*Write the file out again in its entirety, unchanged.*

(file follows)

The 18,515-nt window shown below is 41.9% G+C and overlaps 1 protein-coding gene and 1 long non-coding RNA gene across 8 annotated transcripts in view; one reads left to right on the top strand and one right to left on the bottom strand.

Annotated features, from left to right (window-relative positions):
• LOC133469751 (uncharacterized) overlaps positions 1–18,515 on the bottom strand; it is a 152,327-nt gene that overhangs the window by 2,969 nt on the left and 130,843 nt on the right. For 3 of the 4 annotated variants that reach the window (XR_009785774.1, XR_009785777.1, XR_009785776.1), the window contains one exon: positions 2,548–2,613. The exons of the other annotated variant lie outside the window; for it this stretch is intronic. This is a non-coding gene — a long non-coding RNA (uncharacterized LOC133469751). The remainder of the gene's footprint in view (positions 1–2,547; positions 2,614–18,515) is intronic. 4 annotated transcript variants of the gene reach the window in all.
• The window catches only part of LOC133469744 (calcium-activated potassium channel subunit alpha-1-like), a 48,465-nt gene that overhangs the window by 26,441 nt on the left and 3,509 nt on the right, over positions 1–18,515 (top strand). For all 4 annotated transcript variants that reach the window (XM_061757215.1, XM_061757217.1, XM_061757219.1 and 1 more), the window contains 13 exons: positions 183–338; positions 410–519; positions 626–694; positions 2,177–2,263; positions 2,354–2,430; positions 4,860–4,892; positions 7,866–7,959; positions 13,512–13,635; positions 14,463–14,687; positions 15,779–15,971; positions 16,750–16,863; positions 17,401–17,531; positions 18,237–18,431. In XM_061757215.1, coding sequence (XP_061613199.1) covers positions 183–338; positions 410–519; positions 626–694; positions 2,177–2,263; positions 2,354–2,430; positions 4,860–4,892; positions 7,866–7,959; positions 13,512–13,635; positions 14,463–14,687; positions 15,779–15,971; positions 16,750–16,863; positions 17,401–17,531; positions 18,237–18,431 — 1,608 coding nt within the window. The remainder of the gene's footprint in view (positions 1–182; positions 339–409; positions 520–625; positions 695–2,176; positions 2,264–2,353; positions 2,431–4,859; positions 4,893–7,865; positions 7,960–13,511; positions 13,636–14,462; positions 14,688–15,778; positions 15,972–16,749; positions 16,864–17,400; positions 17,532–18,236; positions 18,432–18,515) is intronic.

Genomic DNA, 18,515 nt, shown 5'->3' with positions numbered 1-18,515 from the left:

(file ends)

The 18,515-nt window shown below is 41.9% G+C and overlaps 1 protein-coding gene and 1 long non-coding RNA gene across 8 annotated transcripts in view; one reads left to right on the top strand and one right to left on the bottom strand.

Annotated features, from left to right (window-relative positions):
• LOC133469751 (uncharacterized) overlaps positions 1–18,515 on the bottom strand; it is a 152,327-nt gene that overhangs the window by 2,969 nt on the left and 130,843 nt on the right. For 3 of the 4 annotated variants that reach the window (XR_009785774.1, XR_009785777.1, XR_009785776.1), the window contains one exon: positions 2,548–2,613. The exons of the other annotated variant lie outside the window; for it this stretch is intronic. This is a non-coding gene — a long non-coding RNA (uncharacterized LOC133469751). The remainder of the gene's footprint in view (positions 1–2,547; positions 2,614–18,515) is intronic. 4 annotated transcript variants of the gene reach the window in all.
• The window catches only part of LOC133469744 (calcium-activated potassium channel subunit alpha-1-like), a 48,465-nt gene that overhangs the window by 26,441 nt on the left and 3,509 nt on the right, over positions 1–18,515 (top strand). For all 4 annotated transcript variants that reach the window (XM_061757215.1, XM_061757217.1, XM_061757219.1 and 1 more), the window contains 13 exons: positions 183–338; positions 410–519; positions 626–694; positions 2,177–2,263; positions 2,354–2,430; positions 4,860–4,892; positions 7,866–7,959; positions 13,512–13,635; positions 14,463–14,687; positions 15,779–15,971; positions 16,750–16,863; positions 17,401–17,531; positions 18,237–18,431. In XM_061757215.1, coding sequence (XP_061613199.1) covers positions 183–338; positions 410–519; positions 626–694; positions 2,177–2,263; positions 2,354–2,430; positions 4,860–4,892; positions 7,866–7,959; positions 13,512–13,635; positions 14,463–14,687; positions 15,779–15,971; positions 16,750–16,863; positions 17,401–17,531; positions 18,237–18,431 — 1,608 coding nt within the window. The remainder of the gene's footprint in view (positions 1–182; positions 339–409; positions 520–625; positions 695–2,176; positions 2,264–2,353; positions 2,431–4,859; positions 4,893–7,865; positions 7,960–13,511; positions 13,636–14,462; positions 14,688–15,778; positions 15,972–16,749; positions 16,864–17,400; positions 17,532–18,236; positions 18,432–18,515) is intronic.

Genomic DNA, 18,515 nt, shown 5'->3' with positions numbered 1-18,515 from the left: